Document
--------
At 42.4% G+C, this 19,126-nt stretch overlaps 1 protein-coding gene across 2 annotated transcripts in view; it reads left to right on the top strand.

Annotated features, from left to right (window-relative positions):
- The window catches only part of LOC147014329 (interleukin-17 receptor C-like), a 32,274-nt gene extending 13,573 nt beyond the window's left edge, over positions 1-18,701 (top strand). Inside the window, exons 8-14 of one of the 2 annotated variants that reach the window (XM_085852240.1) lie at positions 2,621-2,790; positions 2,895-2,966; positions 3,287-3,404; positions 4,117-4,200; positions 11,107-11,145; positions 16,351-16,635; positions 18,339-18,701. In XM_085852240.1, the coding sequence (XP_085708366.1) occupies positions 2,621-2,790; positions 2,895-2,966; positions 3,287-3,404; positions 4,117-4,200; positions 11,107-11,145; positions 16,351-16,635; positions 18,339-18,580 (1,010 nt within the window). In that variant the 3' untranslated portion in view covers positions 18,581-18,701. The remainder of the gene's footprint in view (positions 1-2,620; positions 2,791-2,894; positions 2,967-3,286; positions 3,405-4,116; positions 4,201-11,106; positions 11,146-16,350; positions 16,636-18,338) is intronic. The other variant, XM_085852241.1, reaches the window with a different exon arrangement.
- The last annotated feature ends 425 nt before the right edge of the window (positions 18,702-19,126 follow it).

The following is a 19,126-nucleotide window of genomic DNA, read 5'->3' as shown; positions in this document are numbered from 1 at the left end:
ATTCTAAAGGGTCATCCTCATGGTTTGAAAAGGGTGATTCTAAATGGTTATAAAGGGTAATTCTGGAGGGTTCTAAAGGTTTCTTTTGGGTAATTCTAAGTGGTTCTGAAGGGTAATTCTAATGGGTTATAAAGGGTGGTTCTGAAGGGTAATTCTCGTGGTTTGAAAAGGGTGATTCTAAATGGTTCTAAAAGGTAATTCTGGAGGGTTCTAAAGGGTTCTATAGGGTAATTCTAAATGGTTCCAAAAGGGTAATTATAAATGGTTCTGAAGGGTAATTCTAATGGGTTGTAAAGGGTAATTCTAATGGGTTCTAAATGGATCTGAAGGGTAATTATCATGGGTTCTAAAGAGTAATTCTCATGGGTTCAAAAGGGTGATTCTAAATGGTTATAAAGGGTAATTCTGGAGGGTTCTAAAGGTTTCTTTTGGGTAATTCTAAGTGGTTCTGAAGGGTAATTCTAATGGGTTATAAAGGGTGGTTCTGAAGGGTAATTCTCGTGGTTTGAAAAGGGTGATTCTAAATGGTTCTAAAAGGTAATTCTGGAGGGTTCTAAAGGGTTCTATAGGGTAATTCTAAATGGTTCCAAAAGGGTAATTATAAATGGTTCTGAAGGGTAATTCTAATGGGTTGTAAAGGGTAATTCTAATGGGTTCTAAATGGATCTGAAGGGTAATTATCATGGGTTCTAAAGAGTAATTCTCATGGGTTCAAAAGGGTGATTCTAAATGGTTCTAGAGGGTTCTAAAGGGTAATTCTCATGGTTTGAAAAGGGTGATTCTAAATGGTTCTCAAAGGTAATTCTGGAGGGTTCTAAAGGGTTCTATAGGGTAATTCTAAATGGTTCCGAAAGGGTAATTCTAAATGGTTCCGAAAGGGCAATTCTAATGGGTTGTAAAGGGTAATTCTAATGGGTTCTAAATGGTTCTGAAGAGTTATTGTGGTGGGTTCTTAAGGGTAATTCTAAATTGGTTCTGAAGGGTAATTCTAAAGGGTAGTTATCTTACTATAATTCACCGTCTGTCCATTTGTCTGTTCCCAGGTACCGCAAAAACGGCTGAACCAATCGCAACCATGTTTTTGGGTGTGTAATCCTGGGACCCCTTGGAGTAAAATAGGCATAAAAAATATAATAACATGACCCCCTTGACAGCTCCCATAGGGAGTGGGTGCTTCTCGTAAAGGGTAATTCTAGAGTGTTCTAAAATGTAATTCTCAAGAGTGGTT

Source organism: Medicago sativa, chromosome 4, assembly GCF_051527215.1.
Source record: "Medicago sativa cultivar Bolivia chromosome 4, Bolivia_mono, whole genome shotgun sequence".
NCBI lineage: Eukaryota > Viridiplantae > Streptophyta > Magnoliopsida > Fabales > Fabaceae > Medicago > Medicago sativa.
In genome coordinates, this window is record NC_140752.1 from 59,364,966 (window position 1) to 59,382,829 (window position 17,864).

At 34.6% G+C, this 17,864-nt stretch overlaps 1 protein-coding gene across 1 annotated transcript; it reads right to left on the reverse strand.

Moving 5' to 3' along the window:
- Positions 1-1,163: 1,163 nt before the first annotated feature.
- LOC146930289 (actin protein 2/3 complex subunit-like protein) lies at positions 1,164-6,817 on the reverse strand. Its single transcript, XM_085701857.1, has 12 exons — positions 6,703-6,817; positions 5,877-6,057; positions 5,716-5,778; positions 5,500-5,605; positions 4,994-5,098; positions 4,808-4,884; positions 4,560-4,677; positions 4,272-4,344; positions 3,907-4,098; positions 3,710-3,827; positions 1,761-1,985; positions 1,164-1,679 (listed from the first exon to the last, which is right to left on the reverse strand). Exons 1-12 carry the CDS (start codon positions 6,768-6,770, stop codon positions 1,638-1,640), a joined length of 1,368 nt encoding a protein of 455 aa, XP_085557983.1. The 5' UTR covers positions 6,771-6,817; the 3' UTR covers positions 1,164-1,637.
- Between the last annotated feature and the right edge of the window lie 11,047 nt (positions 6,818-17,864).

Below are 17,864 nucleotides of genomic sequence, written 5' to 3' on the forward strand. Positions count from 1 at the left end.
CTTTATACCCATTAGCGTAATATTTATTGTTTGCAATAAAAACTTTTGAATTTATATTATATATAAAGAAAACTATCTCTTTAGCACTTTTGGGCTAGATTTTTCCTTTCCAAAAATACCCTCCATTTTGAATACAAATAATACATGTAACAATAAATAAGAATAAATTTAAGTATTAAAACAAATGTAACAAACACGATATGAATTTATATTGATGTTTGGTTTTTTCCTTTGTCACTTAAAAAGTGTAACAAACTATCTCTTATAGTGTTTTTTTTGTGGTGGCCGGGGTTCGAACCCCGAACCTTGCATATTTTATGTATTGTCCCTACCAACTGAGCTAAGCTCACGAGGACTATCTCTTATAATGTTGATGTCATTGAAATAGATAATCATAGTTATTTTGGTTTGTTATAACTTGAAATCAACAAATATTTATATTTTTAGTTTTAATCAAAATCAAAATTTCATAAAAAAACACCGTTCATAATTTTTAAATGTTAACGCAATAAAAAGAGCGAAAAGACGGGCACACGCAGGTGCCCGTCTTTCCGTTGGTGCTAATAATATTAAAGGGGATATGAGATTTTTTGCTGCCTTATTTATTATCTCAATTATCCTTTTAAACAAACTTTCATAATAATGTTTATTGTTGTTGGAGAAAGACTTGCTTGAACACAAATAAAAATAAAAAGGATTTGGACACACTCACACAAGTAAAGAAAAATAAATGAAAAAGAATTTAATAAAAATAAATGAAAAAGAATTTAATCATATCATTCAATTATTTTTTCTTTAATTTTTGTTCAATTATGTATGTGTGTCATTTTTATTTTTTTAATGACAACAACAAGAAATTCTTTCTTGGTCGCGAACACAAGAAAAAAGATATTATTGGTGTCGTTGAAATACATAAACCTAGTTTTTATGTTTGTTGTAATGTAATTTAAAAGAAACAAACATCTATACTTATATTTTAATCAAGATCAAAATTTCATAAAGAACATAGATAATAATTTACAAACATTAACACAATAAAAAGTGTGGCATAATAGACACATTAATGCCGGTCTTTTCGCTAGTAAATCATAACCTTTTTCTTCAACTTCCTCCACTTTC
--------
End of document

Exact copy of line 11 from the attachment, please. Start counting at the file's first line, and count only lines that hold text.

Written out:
At 34.6% G+C, this 17,864-nt stretch overlaps 1 protein-coding gene across 1 annotated transcript; it reads right to left on the reverse strand.